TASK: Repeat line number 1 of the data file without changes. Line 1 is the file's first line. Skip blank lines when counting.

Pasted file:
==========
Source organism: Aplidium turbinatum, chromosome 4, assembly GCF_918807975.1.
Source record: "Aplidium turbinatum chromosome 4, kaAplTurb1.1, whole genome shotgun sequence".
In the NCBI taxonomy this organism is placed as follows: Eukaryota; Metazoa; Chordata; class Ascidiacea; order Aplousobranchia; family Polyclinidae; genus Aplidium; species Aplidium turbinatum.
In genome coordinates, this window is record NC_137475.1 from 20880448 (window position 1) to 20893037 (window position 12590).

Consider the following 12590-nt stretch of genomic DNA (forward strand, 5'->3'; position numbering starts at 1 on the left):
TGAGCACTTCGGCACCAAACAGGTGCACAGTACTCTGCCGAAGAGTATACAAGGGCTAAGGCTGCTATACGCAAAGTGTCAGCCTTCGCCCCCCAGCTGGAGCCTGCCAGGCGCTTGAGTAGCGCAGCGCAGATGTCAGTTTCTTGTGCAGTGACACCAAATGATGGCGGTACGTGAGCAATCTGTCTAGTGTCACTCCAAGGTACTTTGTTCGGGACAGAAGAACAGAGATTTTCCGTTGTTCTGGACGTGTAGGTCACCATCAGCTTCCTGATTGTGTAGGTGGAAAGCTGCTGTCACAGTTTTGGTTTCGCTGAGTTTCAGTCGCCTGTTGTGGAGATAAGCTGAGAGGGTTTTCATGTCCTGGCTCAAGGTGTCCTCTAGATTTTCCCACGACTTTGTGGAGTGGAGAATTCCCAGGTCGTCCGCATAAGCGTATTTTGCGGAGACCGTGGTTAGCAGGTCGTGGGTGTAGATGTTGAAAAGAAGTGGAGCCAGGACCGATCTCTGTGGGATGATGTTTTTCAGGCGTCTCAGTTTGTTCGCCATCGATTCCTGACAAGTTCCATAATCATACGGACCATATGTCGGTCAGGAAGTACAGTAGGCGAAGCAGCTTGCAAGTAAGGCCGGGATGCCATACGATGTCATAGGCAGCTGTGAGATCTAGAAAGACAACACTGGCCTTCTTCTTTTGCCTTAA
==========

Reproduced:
Source organism: Aplidium turbinatum, chromosome 4, assembly GCF_918807975.1.